TL;DR: A single user posting a very poor question, that they know is poor, to then share their experience on YouTube isn't an example of a toxic community; it's an example of a person intentionally making the community appear so for content. That they go out of their way to do this, in my opinion, is more showing that the individual is toxic, as they want to intentionally paint the site in a negative light while not using a fair test.


Rather than going on in the comments, I feel that I should add some counter points into an answer; comments can't be downvoted, so the comments aren't a good place to weigh proper opinions.

The points I discuss are in no particular order (though I do visit parts I cover in my comments first):

Firstly I doubt that "Alex Ziskind" could be impartial here. I don't doubt that their intention was to make the site look "toxic" to start with, and (in my opinion), this is toxic behaviour itself. Maybe I'm wrong there, but I had a look at the start of the video, and it certainly looks like they went out of their way to intentionally ask a very poor question, and (probably) put in phrases like "I am new to " and making the only question asked "Can someone help me?" intentionally; they knew the type of responses that would get.

Users could have preferred close votes over downvotes.

Downvotes and close votes are different things. A close vote means that the question is unclear, or off-topic, and needs to be closed until a point where it can be answered. Closing is there to stop answers being contributed; answers to unclear questions result in unclear answers, that likely aren't helpful or useful. On the other hand downvotes denote a lack of research, as well as being not useful or unclear. The question I saw at the start of the video lacked research effort, and it was overly broad and therefore unclear; these are reasons to downvote.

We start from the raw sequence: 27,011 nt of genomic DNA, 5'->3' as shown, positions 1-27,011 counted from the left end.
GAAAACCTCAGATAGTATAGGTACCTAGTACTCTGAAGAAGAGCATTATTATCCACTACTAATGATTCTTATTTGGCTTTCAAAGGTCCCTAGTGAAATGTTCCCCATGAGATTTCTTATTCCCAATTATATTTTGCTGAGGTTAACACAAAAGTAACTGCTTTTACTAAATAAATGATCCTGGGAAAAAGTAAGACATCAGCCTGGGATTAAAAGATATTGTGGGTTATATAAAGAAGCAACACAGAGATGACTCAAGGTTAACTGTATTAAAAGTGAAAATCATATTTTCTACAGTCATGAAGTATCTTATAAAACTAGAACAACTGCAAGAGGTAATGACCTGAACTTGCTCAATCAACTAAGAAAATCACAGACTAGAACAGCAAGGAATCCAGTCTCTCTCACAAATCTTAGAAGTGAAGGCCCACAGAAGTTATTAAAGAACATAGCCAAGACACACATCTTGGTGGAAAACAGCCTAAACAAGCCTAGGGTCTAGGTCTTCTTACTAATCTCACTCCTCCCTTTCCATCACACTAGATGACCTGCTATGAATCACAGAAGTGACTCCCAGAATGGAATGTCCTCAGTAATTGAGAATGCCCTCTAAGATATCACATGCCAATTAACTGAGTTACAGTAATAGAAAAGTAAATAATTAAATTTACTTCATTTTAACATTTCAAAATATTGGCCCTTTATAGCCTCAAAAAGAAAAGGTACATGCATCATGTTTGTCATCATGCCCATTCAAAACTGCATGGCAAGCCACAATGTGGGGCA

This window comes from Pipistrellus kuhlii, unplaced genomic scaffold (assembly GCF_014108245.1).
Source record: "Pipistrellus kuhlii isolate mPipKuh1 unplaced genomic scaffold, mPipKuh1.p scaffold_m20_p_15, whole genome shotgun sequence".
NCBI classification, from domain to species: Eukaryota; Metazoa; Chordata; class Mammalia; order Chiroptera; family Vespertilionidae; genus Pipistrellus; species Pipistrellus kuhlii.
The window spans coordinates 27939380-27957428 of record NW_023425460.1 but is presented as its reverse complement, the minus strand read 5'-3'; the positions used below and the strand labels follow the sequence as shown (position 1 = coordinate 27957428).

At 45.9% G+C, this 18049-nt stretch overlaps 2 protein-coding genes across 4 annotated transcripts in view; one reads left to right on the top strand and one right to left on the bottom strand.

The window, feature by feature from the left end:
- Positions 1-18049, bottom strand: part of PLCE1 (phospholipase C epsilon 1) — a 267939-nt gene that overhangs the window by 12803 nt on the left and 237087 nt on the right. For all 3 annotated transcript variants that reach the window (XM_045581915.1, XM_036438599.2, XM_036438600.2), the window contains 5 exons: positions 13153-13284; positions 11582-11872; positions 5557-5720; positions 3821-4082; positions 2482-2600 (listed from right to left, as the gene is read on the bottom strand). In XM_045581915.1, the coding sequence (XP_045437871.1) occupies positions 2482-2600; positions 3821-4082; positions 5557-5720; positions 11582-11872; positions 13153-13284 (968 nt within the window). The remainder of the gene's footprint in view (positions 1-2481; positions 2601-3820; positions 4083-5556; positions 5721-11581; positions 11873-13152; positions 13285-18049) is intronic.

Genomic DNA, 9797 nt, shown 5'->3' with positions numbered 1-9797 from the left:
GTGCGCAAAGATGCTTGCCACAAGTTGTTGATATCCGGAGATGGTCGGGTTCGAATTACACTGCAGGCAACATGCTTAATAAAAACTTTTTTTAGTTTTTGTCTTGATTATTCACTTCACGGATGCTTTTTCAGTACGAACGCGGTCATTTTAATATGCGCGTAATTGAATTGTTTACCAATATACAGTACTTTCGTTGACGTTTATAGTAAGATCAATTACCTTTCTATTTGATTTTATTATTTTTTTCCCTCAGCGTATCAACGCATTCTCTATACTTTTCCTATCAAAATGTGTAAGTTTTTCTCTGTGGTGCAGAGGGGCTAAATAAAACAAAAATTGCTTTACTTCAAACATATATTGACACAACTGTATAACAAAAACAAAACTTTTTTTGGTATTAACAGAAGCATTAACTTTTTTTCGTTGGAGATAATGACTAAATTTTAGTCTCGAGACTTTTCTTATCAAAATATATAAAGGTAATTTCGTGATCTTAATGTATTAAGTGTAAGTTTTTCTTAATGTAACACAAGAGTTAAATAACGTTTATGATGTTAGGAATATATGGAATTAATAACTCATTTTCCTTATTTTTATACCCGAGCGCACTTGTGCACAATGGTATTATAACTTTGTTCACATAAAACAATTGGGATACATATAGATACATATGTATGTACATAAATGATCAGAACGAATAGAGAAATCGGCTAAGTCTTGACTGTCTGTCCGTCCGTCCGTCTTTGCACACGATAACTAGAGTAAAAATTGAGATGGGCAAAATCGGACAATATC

True, questions that are closed are often downvoted too, as there is often some overlap, but this isn't always the case. Good questions can be closed as off-topic, and bad questions can remain open as they are on-topic.

A user could have said "We already have a few question about FB authentication and react have you read any of them [with a link here]"

We expect a user to do research before they asked [their question]; the Tour tells you this, which "Alex Ziskind" reads and then ignores when writing their question (back to that loaded gun analogy). Sure, someone could have linked to an existing Q&A, but the question was so broad that it was unlikely a good candidate could be found.

The user, digitalix was a reputation-1 brand-new user.

Irrelevant. digitalix might have had 1-rep, but that doesn't excuse ignoring the tour that they had just read. The fact that they had read the tour and then threw it out the window is more likely to frustrate users, and I suspect the author knew that.

The user started their question by saying "I am new", and said things like "I don't know" and "Please help me".

This is irrelevant as well. Of course they don't know and need help; they wouldn't be asking otherwise. That they are new is irrelevant as well. If that broadens the scope in the sense that the answer needs to elaborate on the solution then the user can ask the answerer to improve their answer to explain it better. This is the difference between an answer that answers the question and a great answer that explains and answers the question.

the new user is made aware of downvotes, but not of close votes, i.e. they don't even know that the two might be related in this case.

Seeing close votes is an earned privilege and only needs 250 rep. Up/Down votes are a rating system, so are public; we wouldn't want a bad answer to have a score of 5 displayed to 1-rep users, because it has 5 upvotes and 107 downvotes (intentionally extreme example), which might outrank another (new) answer with 4 upvotes and no downvotes.

the user was temporary banned from asking questions, after asking a single question.

More likely they were rate-limited temporarily. Without knowing the error they got, and mod intervention, impossible to know, but if a (new) user asks a very low-quality question, they may well be told that they need to "do better" and so won't allow them to ask another shortly afterwards.

15
  • 3
    "Seeing close votes is an earned privilege and only needs 250 rep." I actually think this is rather unfortunate. 250 rep is huge for many people, especially those that would benefit from being aware their question is a candidate for closure. Feb 12 at 14:21